Having just transcribed some documents from the National Archives, catalougue number WO1/1116, it strikes me just how beautifully written these documents were.
One letter to a local lord, implores him to ‘solicit, on the ground of humanity and common charity alone, some small relief, that may prevent my becoming the Prey of Poverty and distress in a strange country, without friends, and without any means of subsistence’.
Written by a woman who did not have the means to provide for herself, the manner in which the letter is written really conveys the distress and utter dejection she felt in her present situation. It surprises me how just a couple of words – ‘without friends’ – can make me feel so sympathetic for this poor woman, who lived over 200 years ago! There is no reply to the letter, but I sincerely hope that the Lord felt like I do and supplied her with some means of financial backing.
As I read more of the letter I begin to wonder about this woman’s thought process – how did she feel when she wrote the letter? Did she feel embarassment at having to write to the Lord because she was unable to provide for herself or was she just so desperate for help that she would gladly write to anyone whom she believed would help her?
There is so much more to this letter than just asking for help. The life of this woman rests in the hands of the lord – he needs to help her otherwise she would not be able to continue her existence in the parish – and it is possible that there was a whole family behind her who needed help. Is she writing to the Lord with thoughts of her children in mind?
Crucially, as I’m writing this blog, it has occurred to me that there is no mention of the reason as to why she needs help. Has her husband died in war, therefore leaving her without any income, forcing her to ask for help from the parish? Has she come over from abroad (presumably so from the reference to the ‘strange country’) and found herself in a new society where she has to start life again without any financial backing or knowledge of the customs of the world around her?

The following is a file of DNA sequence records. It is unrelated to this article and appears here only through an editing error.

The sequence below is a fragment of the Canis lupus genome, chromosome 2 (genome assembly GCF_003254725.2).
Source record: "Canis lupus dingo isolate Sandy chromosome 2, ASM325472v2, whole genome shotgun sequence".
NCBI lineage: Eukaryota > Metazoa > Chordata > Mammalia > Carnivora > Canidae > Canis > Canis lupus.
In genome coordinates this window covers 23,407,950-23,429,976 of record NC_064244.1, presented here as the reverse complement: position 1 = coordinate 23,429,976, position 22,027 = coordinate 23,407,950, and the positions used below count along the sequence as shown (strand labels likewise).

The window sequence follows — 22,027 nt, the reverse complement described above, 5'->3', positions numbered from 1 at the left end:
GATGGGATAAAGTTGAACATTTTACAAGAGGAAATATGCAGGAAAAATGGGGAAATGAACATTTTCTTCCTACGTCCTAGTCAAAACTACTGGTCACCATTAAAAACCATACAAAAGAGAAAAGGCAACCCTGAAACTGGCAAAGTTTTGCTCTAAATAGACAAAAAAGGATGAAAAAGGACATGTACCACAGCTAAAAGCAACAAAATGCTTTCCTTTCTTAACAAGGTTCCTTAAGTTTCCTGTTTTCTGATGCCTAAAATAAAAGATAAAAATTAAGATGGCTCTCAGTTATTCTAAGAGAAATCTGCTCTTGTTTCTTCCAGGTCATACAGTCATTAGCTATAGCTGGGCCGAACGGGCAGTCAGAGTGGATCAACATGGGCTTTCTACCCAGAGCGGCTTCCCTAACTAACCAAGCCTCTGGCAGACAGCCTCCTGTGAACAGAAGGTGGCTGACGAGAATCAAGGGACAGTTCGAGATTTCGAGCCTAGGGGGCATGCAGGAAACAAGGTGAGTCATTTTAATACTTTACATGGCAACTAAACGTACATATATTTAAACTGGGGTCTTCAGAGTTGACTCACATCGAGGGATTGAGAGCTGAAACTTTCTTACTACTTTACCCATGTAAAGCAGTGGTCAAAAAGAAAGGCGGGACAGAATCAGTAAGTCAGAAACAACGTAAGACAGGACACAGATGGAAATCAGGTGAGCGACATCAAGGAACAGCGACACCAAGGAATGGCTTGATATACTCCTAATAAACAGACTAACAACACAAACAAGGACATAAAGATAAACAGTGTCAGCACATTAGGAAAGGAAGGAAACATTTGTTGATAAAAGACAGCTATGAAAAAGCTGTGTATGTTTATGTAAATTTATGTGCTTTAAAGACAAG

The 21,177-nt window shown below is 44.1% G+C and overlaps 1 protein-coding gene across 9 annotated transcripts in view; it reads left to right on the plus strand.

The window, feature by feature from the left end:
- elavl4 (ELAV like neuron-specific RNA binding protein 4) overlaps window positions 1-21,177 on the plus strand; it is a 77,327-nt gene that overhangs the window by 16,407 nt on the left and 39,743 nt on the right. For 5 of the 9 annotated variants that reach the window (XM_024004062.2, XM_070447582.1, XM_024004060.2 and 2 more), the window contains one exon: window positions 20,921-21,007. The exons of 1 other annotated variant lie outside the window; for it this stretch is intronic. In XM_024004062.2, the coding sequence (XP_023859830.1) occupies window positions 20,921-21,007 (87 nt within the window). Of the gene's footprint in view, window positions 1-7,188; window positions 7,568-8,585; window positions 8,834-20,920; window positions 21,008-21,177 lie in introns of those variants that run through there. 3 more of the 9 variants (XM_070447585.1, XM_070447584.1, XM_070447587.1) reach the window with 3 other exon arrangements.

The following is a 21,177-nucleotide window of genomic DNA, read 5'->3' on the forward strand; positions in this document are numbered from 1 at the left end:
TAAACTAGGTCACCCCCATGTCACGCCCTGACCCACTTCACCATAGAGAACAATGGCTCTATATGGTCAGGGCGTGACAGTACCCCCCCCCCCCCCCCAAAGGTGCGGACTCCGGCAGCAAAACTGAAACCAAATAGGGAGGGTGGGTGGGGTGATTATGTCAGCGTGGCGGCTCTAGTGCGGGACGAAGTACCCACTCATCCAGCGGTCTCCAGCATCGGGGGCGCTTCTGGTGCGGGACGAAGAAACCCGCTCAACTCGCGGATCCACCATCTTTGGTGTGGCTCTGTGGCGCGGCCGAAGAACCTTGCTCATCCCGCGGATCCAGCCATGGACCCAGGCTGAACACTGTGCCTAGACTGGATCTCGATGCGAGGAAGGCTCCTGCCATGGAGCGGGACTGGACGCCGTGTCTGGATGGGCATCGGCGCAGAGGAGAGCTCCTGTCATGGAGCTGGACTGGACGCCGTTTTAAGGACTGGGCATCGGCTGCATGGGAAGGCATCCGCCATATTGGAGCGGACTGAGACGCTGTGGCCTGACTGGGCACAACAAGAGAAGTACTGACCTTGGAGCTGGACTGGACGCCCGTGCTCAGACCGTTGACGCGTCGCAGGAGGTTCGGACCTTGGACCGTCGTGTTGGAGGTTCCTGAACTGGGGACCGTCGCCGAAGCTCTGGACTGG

It is a testament to this lady’s self worth that she does not come across as ‘needy’; she does not need to give her life story or moan about every little thing that has happened in her life – she is simply asking for help, and her composure astounds me!
Reading these letters unfortunately does not provide all the answers I’m wanting; it just makes me ask more questions! But the language used in the letter implores me (even 200 years later) to take a great interest in this woman’s life, who wrote so powerfully – with such clarity yet not at all degrading herself – during such a distressing time. If I found myself in her situation even now, I don’t think I would manage to write such a letter.
This is what I’m living for. Little gems of history that make me question the world around me in 2011! This woman would never have known that 200 years later she would have such an impact on someone’s life…I wonder what will happen in 200 years time, when someone reads the letters and correspondence that is being sent out as we speak. Will we have the same impact that she did?